How To Go Beyond Your Limits
If one of our hunter gatherer ancestors would compete in the next Olympics, it would probably snatch some medals in various disciplines and without any formal training. According to scientists and anthropologists, our predecessors were formidable athletes compared to the average modern person. The truth is: our modern technological progress made us weaker. Yes, we live a much more comfortable life but we are paying a high price for it.
Today the vast majority of the world population doesn’t suffer from cold in the winter or heat in the summer, we have shelters, clothing, heating system and air conditioned. Rather than adjusting to the environment, like our ancestors, technological progress allowed us to bend the environment to our needs. On the one hand, that’s brilliant! But on the other hand, that means we have moved away from nature. And in doing so, we have grown accustomed to live an artificial life with no environmental challenges.
Around 1900 our tech prowess became so powerful that broke our fundamental biological links to the world around us. And, as we have seen, our techno-comfort-golden-age, carries a dark side. Like never before in the history of mankind, people are overstuffed, overheated and under-stimulated. Ultimately, effortless comfort made us fat, lazy and ill.
The human body has evolved for thousands of years to be challenged by environmental stimuli. Now if the environmental stimuli are removed from the picture, the body simply rests. It is basic economy: the body saves energy for period of emergencies. But what if the emergency never comes? Might this be one of the contributor factors to the current epidemic of mental and physical conditions affecting a large portion of the world population? It seems that people suffer from a sort of “evolutionary mismatch disease”, when technology overshadows biology.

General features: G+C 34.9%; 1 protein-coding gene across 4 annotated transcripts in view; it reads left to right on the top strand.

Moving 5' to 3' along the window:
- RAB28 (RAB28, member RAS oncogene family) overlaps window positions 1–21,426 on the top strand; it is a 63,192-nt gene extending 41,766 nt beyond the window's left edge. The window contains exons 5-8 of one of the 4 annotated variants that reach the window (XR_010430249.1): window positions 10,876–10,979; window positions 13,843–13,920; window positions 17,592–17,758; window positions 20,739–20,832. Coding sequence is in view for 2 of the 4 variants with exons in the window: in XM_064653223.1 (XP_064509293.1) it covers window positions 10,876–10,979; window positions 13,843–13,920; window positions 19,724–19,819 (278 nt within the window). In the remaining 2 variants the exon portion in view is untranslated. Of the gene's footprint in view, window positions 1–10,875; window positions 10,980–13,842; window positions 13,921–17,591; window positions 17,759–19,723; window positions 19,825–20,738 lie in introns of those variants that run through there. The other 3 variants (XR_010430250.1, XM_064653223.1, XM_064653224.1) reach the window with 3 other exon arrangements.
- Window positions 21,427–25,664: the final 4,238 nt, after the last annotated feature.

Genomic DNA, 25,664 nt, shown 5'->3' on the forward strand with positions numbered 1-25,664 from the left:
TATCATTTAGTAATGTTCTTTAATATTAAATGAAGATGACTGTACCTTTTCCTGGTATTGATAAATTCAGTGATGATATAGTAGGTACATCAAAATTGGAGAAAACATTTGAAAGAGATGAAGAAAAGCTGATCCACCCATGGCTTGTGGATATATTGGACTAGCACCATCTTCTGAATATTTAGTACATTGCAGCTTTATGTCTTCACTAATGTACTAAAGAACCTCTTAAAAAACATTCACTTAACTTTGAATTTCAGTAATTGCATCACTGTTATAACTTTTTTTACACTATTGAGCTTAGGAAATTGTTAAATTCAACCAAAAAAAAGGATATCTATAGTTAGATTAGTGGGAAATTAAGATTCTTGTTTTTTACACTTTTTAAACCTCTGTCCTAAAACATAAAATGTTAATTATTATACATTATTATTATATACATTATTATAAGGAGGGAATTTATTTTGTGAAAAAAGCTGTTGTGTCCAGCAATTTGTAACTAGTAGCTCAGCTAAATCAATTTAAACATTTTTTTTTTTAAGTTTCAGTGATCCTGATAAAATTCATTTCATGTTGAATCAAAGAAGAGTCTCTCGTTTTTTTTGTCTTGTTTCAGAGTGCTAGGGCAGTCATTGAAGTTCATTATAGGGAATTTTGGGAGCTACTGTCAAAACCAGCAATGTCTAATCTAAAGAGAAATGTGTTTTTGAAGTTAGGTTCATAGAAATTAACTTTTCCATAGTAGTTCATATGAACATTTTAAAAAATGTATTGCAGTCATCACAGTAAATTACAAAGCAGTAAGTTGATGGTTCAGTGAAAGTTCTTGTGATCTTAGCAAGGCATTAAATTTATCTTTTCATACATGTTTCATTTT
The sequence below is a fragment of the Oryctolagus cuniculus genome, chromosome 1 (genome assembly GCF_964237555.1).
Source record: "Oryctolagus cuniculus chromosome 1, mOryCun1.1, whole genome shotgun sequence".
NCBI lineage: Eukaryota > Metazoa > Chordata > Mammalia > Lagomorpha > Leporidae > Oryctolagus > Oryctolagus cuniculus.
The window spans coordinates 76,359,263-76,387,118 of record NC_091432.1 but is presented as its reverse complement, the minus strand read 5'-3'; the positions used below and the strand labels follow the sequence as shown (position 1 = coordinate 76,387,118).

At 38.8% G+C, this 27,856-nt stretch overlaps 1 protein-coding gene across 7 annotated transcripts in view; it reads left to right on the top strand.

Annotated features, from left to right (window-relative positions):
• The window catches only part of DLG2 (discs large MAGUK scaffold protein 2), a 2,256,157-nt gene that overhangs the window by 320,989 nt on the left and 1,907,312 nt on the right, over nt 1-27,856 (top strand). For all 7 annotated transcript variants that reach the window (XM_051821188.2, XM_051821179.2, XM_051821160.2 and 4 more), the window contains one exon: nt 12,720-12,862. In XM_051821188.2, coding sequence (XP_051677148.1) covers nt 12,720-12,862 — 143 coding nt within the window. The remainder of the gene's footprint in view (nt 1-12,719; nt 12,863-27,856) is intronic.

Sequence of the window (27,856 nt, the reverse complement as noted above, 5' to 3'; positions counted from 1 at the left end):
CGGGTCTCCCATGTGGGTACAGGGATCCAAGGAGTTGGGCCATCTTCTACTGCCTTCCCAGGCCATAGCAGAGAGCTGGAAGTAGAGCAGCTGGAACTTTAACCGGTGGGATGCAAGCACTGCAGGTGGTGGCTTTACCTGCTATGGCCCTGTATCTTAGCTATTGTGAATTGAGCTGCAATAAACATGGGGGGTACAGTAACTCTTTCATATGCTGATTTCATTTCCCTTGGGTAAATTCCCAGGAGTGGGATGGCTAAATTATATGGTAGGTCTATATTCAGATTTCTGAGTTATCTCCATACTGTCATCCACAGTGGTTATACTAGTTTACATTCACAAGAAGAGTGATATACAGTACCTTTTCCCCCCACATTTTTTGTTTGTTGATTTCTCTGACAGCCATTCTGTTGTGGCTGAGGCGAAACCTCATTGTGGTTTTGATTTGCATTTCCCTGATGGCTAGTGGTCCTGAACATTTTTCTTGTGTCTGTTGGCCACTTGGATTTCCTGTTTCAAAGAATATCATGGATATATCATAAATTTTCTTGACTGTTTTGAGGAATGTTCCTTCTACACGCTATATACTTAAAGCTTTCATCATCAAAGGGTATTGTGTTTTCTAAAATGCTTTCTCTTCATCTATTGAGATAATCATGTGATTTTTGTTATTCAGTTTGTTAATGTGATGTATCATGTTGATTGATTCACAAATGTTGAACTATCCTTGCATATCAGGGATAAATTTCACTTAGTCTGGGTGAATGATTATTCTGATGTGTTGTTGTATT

So what to do? Following the example of Wim Hof – known as the Iceman – some people have been inspired to re-discover their strength by reintroducing some environmental stressors into their daily routine; and in doing so, it is possible to bring back some of that lost evolutionary vigour. Human biology needs stress, the sort of environmental and physical stimuli that invigorate the nervous system. Without stimuli from environment, the body’s capabilities and internal programmes developed and acquired over millennia, remain dormant.
Even from this point of view Osho was a visionary, far ahead of his time. As a child he used to jump from incredible heights into dangerous swollen rivers during monsoon season. The current was so strong that he would re-emerge on dry land, miles away from the jumping point. He was challenging his fears, including death, pushing his physical and mental limits. And is by no chance that he then developed very vigorous meditation techniques. In addition to Dynamic Meditation, there are other techniques which are seriously challenging, physically and mentally. Osho has always insisted in being total, and to push the body to its limits in order to awaken the dormant energy which we all carry within, but without accessing it. The idea is that without a challenge, why bother to produce unnecessary energy?
I personally loved Dynamic Meditation from day 1, for its “pushing your limit” element. For the strength and energy, I discover within myself. It opened a new dimension inside me. I realised how much unused energy was inside me, just waiting to be released. And it gave me courage to face other challenges in real life, including environmental challenges. If you can do Dynamic Meditation full on, you can do everything in life!
So if you are up for a challenge, if you like the idea of re-awakening your evolutionary biological forces and if you are interested in meditation, then Osho Active Meditation is for you. Go beyond your limits and discover new dimensions within yourself.